We are satisfied that the district court fulfilled its duty to individualize the appellants' sentences. While the judge's comments at sentencing indicate that he placed great emphasis on deterrence and on the deadly results of the appellants' actions, they do not indicate that he failed to consider the individual circumstances of each defendant. To the contrary, the judge's concern over the deaths that resulted from their crime indicates that he determined the sentence in reference to the particular actions of the appellants. The record also shows that a presentence report on each appellant had been prepared, and was reviewed by the judge. The attorneys for the appellants were given the opportunity to, and did, bring all mitigating circumstances to the attention of the judge prior to sentencing. The court, therefore, was well aware of the individual circumstances of each appellant. The fact that appellant Jimenez Rivera received 75 years while appellant Rivera Lopez received 99 years strongly suggests that these individual circumstances were taken into account. While the court did impose sentences that were three and four times longer than those requested by the government, the sentences were still less than the maximum allowed by law.
The appellants next contend that the district court imposed a heavy sentence as punishment for past crimes committed by members of labor unions. Using the appellants as "instruments of retaliation" against other criminals, appellants argue, is an abuse of discretion.
In United States v. Wardlaw, 576 F.2d 932, upon which appellants principally rely, we set aside the sentence of two defendants convicted of importing cocaine. The district court concluded that the defendants were merely drug carriers rather than dealers. Moreover, the defendants had no prior arrests, and had excellent records as young medical students. Despite these mitigating factors, the court imposed harsh sentences on each defendant. Id. at 937. The court's reasoning for imposing such harsh sentences was that by meting out harsh sentences to all drug couriers, people would be less willing to act as couriers. This, in turn, could force the dealers to smuggle the drugs themselves, thus exposing themselves to arrest. Id. at 939. In vacating the sentences, we noted,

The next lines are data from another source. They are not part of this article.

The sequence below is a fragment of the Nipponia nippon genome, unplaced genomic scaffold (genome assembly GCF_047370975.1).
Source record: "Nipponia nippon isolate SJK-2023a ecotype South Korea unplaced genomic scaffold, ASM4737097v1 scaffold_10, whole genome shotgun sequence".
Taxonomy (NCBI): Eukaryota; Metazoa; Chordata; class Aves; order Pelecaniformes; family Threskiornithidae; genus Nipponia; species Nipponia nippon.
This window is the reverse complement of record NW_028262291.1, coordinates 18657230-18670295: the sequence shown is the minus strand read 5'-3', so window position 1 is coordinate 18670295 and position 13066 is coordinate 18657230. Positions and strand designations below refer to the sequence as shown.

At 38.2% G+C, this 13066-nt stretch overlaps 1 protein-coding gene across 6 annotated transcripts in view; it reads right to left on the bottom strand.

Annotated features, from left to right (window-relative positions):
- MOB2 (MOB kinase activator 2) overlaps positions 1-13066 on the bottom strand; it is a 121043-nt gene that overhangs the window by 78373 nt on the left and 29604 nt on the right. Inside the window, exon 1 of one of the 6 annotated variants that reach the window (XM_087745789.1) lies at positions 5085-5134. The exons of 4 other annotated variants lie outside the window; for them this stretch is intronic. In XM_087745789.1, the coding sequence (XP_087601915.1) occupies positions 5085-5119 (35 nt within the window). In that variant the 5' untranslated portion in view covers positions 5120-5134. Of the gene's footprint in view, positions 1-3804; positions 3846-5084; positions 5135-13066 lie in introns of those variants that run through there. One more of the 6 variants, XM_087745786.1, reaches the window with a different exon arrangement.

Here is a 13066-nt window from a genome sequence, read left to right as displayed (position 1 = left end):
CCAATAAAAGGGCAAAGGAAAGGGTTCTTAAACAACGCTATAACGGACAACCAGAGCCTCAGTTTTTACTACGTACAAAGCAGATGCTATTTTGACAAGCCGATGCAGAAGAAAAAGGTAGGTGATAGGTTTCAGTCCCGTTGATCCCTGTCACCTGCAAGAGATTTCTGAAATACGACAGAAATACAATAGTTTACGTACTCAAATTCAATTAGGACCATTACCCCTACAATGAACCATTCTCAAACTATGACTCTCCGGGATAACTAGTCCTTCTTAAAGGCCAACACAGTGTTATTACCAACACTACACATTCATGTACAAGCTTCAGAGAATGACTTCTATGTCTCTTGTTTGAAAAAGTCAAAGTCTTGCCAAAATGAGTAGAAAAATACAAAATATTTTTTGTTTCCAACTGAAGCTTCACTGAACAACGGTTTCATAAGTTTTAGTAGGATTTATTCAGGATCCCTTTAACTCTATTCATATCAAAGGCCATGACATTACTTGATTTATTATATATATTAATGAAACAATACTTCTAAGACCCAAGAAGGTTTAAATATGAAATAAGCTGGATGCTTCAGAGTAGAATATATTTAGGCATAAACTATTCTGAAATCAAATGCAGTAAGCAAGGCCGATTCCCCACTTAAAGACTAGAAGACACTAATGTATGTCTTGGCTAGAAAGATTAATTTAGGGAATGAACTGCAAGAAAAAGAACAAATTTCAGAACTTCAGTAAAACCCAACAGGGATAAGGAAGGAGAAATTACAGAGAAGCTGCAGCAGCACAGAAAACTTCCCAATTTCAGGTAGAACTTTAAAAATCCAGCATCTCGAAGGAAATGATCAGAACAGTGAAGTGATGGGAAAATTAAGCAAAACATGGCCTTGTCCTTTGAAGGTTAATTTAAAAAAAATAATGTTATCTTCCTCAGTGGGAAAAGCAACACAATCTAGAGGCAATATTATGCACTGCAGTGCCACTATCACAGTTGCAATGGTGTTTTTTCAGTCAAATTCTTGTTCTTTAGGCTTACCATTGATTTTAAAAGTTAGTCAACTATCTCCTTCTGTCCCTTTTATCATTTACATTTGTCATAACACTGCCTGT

The appellants argue that in this case, as in Wardlaw, the judge attempted to punish others by imposing harsh sentences on the defendants. This is an incorrect view of both cases. In Wardlaw, the judge was not trying to punish the drug dealers by sentencing their couriers. Rather, the judge was attempting to force the dealers to smuggle drugs themselves. The judge assumed that if he sentenced all couriers harshly, no one would want to act as couriers. There was no indication, though, that this deterrence would be so effective that the dealers would be forced to smuggle the drugs themselves. Our holding confirmed that a theory as questionable as this may not form the sole basis for sentencing. Id. at 938.
In this case also, the judge was not attempting to punish others by imposing harsh sentences. The judge was understandably concerned with the amount of labor-related crime, and sentenced the appellants with a view towards deterring such crime. Unlike the questionable theory adopted by the judge in Wardlaw, deterrence is a common and permissible consideration in sentencing. See, e.g., Foss, 501 F.2d at 528; United States v. Gomez, 797 F.2d 417, 420 (7th Cir.1986). The district court did not, therefore, base the appellants' sentences on improper considerations.
In a similar argument, the appellants contend that the judge imposed harsh sentences as punishment for crimes that were not before the court. Specifically, the appellants argue that the judge viewed their crime as first degree murder, and sentenced them based on that crime.
The appellants misconstrue the judge's comments. To begin with, the court expressly noted that the murder charges were not before it.
Appellant Rivera Lopez also claims that the district court erred by failing to address allegedly false statements contained in the presentence report.